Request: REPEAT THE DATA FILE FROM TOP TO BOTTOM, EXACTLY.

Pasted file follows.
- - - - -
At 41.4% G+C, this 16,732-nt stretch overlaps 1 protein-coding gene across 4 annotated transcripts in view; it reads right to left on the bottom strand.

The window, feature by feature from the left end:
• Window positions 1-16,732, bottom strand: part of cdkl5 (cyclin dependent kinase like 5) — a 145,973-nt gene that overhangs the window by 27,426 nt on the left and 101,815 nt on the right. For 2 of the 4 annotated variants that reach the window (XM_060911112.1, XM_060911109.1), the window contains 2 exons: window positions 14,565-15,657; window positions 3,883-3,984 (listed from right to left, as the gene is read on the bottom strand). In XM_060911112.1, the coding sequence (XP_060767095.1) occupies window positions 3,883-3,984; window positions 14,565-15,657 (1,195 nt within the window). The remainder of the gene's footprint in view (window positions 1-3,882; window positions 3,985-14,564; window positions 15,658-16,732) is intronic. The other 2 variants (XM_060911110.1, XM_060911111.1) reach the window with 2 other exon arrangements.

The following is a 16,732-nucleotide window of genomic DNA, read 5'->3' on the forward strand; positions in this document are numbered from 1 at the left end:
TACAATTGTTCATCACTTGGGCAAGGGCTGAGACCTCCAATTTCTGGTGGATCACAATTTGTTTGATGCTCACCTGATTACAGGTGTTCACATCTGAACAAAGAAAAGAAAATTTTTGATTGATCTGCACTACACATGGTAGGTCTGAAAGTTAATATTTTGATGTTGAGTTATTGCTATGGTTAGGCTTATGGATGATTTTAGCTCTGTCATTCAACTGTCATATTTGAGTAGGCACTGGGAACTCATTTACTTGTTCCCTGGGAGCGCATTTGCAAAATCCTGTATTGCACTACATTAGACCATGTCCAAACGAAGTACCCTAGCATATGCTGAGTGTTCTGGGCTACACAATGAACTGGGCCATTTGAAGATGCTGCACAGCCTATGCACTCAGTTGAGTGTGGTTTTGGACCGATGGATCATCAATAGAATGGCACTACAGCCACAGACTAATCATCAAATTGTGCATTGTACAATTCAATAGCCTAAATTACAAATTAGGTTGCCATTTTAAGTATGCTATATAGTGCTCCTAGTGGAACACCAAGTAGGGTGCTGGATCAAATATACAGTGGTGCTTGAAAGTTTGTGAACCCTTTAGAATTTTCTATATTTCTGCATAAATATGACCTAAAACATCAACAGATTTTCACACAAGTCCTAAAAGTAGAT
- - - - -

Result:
At 41.4% G+C, this 16,732-nt stretch overlaps 1 protein-coding gene across 4 annotated transcripts in view; it reads right to left on the bottom strand.

The window, feature by feature from the left end:
• Window positions 1-16,732, bottom strand: part of cdkl5 (cyclin dependent kinase like 5) — a 145,973-nt gene that overhangs the window by 27,426 nt on the left and 101,815 nt on the right. For 2 of the 4 annotated variants that reach the window (XM_060911112.1, XM_060911109.1), the window contains 2 exons: window positions 14,565-15,657; window positions 3,883-3,984 (listed from right to left, as the gene is read on the bottom strand). In XM_060911112.1, the coding sequence (XP_060767095.1) occupies window positions 3,883-3,984; window positions 14,565-15,657 (1,195 nt within the window). The remainder of the gene's footprint in view (window positions 1-3,882; window positions 3,985-14,564; window positions 15,658-16,732) is intronic. The other 2 variants (XM_060911110.1, XM_060911111.1) reach the window with 2 other exon arrangements.

The following is a 16,732-nucleotide window of genomic DNA, read 5'->3' on the forward strand; positions in this document are numbered from 1 at the left end:
TACAATTGTTCATCACTTGGGCAAGGGCTGAGACCTCCAATTTCTGGTGGATCACAATTTGTTTGATGCTCACCTGATTACAGGTGTTCACATCTGAACAAAGAAAAGAAAATTTTTGATTGATCTGCACTACACATGGTAGGTCTGAAAGTTAATATTTTGATGTTGAGTTATTGCTATGGTTAGGCTTATGGATGATTTTAGCTCTGTCATTCAACTGTCATATTTGAGTAGGCACTGGGAACTCATTTACTTGTTCCCTGGGAGCGCATTTGCAAAATCCTGTATTGCACTACATTAGACCATGTCCAAACGAAGTACCCTAGCATATGCTGAGTGTTCTGGGCTACACAATGAACTGGGCCATTTGAAGATGCTGCACAGCCTATGCACTCAGTTGAGTGTGGTTTTGGACCGATGGATCATCAATAGAATGGCACTACAGCCACAGACTAATCATCAAATTGTGCATTGTACAATTCAATAGCCTAAATTACAAATTAGGTTGCCATTTTAAGTATGCTATATAGTGCTCCTAGTGGAACACCAAGTAGGGTGCTGGATCAAATATACAGTGGTGCTTGAAAGTTTGTGAACCCTTTAGAATTTTCTATATTTCTGCATAAATATGACCTAAAACATCAACAGATTTTCACACAAGTCCTAAAAGTAGAT